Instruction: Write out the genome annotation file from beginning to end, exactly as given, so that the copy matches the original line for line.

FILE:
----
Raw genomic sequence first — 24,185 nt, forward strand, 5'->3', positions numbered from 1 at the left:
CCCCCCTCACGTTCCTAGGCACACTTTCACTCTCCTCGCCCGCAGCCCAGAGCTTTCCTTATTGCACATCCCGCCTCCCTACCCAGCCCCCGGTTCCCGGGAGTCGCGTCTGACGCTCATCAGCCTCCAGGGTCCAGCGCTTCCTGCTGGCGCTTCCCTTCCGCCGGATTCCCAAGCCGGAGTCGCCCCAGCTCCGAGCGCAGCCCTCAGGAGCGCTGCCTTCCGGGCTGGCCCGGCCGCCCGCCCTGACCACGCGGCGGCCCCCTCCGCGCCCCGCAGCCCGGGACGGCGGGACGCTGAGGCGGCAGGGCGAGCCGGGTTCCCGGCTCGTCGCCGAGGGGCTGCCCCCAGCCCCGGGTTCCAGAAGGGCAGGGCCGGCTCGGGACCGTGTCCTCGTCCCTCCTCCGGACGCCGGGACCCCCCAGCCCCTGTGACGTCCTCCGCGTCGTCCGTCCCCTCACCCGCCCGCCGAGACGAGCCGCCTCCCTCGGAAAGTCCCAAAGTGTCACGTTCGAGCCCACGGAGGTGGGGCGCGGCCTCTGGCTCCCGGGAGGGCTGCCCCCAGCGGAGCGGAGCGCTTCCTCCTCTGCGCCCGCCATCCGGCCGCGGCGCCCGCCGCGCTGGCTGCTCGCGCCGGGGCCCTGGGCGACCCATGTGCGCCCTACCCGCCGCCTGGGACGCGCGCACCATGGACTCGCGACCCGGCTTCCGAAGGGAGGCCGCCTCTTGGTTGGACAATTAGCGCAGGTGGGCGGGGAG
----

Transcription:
Raw genomic sequence first — 24,185 nt, forward strand, 5'->3', positions numbered from 1 at the left:
CCCCCCTCACGTTCCTAGGCACACTTTCACTCTCCTCGCCCGCAGCCCAGAGCTTTCCTTATTGCACATCCCGCCTCCCTACCCAGCCCCCGGTTCCCGGGAGTCGCGTCTGACGCTCATCAGCCTCCAGGGTCCAGCGCTTCCTGCTGGCGCTTCCCTTCCGCCGGATTCCCAAGCCGGAGTCGCCCCAGCTCCGAGCGCAGCCCTCAGGAGCGCTGCCTTCCGGGCTGGCCCGGCCGCCCGCCCTGACCACGCGGCGGCCCCCTCCGCGCCCCGCAGCCCGGGACGGCGGGACGCTGAGGCGGCAGGGCGAGCCGGGTTCCCGGCTCGTCGCCGAGGGGCTGCCCCCAGCCCCGGGTTCCAGAAGGGCAGGGCCGGCTCGGGACCGTGTCCTCGTCCCTCCTCCGGACGCCGGGACCCCCCAGCCCCTGTGACGTCCTCCGCGTCGTCCGTCCCCTCACCCGCCCGCCGAGACGAGCCGCCTCCCTCGGAAAGTCCCAAAGTGTCACGTTCGAGCCCACGGAGGTGGGGCGCGGCCTCTGGCTCCCGGGAGGGCTGCCCCCAGCGGAGCGGAGCGCTTCCTCCTCTGCGCCCGCCATCCGGCCGCGGCGCCCGCCGCGCTGGCTGCTCGCGCCGGGGCCCTGGGCGACCCATGTGCGCCCTACCCGCCGCCTGGGACGCGCGCACCATGGACTCGCGACCCGGCTTCCGAAGGGAGGCCGCCTCTTGGTTGGACAATTAGCGCAGGTGGGCGGGGAG